This weekend the first generation of James Cook University veterinary science students will graduate.
The university introduced the course in 2005 in response to the Frawley Review finding that rural Australia was struggling to find vets.
Director of veterinary practices Margaret Reilly says they designed the course to produce the kind of vets regional practices were calling for.
"When we first did design the course we actually listened to what the practitioners out there who are employing these vets actually wanted them to come out with the skills they wanted them to have when they hit the ground on day one".
Ms Reilly says most of the students that apply for the course are from rural regions and most hope to work in a regional practice after graduation.
David Woolaston was offered positions in the vet science courses at both James Cook University and Sydney University but chose Townsville as the lifestyle was more "affordable".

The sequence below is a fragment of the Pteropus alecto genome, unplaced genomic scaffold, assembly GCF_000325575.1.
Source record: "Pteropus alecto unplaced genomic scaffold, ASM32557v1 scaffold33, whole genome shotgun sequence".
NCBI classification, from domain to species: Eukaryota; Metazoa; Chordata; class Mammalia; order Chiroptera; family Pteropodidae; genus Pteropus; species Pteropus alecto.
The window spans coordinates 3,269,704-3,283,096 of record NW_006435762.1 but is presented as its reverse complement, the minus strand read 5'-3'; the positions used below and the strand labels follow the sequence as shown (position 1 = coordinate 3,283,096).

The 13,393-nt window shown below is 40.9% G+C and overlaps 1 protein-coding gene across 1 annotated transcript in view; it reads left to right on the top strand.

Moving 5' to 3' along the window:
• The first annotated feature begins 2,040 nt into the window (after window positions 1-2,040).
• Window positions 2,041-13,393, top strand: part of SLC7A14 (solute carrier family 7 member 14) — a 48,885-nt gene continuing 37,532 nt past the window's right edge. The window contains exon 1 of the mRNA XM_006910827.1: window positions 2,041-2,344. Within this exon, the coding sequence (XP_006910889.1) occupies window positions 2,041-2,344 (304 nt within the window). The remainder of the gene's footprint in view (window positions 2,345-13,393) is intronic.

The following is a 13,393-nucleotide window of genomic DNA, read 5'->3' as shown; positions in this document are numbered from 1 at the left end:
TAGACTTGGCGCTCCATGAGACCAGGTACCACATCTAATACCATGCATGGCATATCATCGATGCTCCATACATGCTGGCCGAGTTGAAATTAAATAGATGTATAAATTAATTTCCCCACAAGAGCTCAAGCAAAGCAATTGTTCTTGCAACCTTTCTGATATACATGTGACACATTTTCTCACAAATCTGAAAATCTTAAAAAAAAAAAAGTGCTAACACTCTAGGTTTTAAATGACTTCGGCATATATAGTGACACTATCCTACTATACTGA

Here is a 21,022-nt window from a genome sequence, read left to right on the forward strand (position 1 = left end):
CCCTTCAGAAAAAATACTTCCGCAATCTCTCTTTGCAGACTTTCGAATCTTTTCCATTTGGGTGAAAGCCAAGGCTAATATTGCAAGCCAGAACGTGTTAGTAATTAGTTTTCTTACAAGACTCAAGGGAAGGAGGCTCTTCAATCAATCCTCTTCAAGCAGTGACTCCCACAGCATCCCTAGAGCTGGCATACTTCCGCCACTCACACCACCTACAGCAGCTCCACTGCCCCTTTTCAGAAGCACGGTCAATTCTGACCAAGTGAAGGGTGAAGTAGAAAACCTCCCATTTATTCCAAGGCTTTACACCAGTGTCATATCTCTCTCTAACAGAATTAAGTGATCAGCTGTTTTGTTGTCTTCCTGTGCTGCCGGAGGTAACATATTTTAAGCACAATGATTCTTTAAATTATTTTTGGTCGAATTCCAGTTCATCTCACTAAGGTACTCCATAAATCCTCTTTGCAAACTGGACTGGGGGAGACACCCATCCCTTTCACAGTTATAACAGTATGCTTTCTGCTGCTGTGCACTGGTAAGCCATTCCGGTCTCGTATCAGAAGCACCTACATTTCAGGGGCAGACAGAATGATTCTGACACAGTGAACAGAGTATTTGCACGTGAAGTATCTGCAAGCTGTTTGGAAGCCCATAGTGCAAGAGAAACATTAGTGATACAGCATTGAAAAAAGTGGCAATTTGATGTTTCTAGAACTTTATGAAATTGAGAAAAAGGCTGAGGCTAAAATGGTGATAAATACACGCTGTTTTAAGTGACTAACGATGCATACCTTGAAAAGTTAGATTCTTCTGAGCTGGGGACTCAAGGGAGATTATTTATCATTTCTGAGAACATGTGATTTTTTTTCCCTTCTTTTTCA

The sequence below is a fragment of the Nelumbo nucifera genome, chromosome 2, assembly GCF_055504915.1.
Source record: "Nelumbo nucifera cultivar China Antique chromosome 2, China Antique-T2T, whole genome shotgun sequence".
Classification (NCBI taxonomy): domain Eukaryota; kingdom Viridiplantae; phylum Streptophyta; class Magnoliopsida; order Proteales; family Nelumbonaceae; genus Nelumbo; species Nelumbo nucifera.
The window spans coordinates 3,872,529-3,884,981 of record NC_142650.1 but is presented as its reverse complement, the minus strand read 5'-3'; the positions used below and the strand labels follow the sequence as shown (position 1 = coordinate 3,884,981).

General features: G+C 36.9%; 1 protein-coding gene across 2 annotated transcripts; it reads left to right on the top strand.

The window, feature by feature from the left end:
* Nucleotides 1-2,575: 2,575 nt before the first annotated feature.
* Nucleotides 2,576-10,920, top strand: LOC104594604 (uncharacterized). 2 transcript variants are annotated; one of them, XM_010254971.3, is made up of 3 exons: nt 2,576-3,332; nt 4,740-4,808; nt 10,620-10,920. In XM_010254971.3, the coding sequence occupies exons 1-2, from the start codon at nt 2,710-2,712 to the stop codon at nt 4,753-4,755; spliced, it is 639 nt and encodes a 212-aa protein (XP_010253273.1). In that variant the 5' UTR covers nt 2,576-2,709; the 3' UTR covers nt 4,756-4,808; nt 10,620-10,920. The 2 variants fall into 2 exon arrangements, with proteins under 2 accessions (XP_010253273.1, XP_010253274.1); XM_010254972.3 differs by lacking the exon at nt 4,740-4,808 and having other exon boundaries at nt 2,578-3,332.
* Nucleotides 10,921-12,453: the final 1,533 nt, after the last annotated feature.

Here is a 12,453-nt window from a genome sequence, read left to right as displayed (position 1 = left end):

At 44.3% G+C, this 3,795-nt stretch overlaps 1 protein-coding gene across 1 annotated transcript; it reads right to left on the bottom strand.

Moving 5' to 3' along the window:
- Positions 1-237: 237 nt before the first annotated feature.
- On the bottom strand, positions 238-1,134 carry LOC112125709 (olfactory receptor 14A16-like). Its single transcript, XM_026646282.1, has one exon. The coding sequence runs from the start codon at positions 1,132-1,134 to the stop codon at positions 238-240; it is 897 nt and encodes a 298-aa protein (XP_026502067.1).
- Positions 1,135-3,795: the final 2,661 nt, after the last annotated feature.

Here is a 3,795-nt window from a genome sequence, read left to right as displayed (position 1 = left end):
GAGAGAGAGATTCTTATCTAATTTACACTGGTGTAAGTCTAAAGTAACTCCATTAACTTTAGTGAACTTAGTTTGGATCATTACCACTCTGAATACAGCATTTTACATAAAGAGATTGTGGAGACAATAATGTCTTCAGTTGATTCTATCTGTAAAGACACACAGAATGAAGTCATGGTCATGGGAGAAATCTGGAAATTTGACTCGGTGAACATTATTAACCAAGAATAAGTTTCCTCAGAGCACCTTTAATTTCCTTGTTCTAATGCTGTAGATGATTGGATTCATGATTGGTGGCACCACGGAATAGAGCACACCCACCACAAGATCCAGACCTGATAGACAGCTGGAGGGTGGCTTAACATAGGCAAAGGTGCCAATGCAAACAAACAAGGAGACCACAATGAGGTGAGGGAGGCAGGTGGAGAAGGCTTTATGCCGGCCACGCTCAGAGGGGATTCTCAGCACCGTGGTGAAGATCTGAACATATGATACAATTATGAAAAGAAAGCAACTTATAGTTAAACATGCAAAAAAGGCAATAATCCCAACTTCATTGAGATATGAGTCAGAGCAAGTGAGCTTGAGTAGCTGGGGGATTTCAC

Mr Woolaston thought it was fantastic to have the vet hospital for their practical rotations.
"And we can come any time of day and ask the vets questions and the resources here are great".
Graduate Nicole Rowley found the course even more enjoyable and hands-on than she had imagined.
"It's so rewarding to be able to treat an animal and see it get better or fix problems for farmers, it's been really rewarding".
Most of the graduating class already have job offers, both within Australia and overseas, Ms Reilly says that's partly due to the way the course was designed.
"The fact that these students do want to go to rural areas they are being snapped up very quickly..."
The veterinary science class of 2010 will graduate on Saturday, the ceremony will be held at the Townsville Entertainment and Convention Centre.